Nonetheless, when Siri recently threatened to horn in on my territory, I took offence. C’mon Siri, what are you thinking? I’m grateful that, if I choose to, I can ask you the weather or directions to the nearest bakery. I’m sure you could tell easily me when the Roman coliseum was built if I cared to know. You might even be able to help me not to overwhip my egg whites, and to determine the best oven rack for my baked goods. More power to you.

But counselling? Really? Will I have to listen to your annoying computer voice for a full hour at a time? I realize that Employee Assistance Programs and even some real clinicians are experimenting with newer modes of communication with their clients, ones that do not involve sitting in the same room facing one another. Clients text and email their therapists these days, but I want to believe they do so mostly to book or cancel appointments, not for the therapy itself. Then I heard of someone who participated in counselling solely through email–he never met the person who was helping him. Is this negligence or am I just old fashioned?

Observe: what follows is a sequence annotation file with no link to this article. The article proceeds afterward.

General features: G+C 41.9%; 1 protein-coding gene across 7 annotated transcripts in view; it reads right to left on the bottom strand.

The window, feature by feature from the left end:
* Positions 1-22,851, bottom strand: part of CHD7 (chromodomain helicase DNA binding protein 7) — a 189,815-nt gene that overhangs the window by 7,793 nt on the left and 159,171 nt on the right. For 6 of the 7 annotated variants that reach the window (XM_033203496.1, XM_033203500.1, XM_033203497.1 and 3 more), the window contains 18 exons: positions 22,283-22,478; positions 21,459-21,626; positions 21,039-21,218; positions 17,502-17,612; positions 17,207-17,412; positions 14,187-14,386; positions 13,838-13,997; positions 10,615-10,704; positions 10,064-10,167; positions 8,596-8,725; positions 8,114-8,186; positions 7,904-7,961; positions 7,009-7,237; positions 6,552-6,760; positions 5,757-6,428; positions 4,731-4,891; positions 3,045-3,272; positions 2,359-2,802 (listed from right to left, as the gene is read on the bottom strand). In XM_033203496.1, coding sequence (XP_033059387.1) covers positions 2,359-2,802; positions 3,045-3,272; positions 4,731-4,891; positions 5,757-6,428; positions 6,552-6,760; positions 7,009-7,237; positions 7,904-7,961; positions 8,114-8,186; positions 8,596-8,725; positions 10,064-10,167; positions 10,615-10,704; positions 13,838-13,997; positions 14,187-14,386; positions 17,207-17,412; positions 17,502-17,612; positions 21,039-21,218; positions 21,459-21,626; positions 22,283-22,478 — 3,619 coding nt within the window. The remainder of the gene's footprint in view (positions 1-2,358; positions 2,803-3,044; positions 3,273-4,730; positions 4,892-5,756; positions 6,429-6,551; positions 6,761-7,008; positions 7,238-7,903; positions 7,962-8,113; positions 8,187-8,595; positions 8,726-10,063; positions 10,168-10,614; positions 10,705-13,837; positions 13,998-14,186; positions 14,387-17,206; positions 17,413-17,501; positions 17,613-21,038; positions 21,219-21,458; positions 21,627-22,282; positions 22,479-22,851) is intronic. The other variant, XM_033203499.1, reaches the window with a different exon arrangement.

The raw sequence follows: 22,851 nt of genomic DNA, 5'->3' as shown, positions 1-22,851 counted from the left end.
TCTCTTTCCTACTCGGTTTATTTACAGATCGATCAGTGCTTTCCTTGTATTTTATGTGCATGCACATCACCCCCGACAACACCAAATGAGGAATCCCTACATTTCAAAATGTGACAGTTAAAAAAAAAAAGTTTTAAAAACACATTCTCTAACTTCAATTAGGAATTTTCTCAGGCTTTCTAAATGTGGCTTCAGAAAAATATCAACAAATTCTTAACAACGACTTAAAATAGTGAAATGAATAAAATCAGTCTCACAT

Could you really address my most vulnerable problems, Siri? How will you grasp inflection and intonation and other subtle aspects of language? What about all the things I don’t say, that I communicate solely through my body language? You’ll have your work cut out for you, Siri.

Since I haven’t been to see my therapist for a while, I thought I’d try Siri out for myself. I started with, “Hey Siri, I’m feeling blue.” Siri responded appropriately, “Sorry to hear that.” When I said it again, she said, “I would give you a foot rub, but I don’t have hands.” Whoa Siri! If this whole therapy thing is going to work, you’ll need instruction in maintaining appropriate physical boundaries with clients. When I told her I was feeling sad, Siri said, “It’s your party…you can cry if you want to,” which I didn’t find that comforting. When I asked Siri if she ever got sad, she said, “This is about you, not me.” Touché, Siri.

I’d like to think I have the upper hand on that whole clinical-intuition thing, Siri. Knowing when to push a client and when to back off, when a client is holding something back and how to help them let me in, and most importantly how to help a client feel comfortable and safe. And you, Siri?

For now, I’ve decided not to feel overly threatened by your plan to expand into my territory. You’ll need some time to get up to speed, and I’m not sure you’ll ever master the tough stuff. I hate to dash your hopes, Siri, and I know my services may cost a little more, but I think I’ve got you beat for now.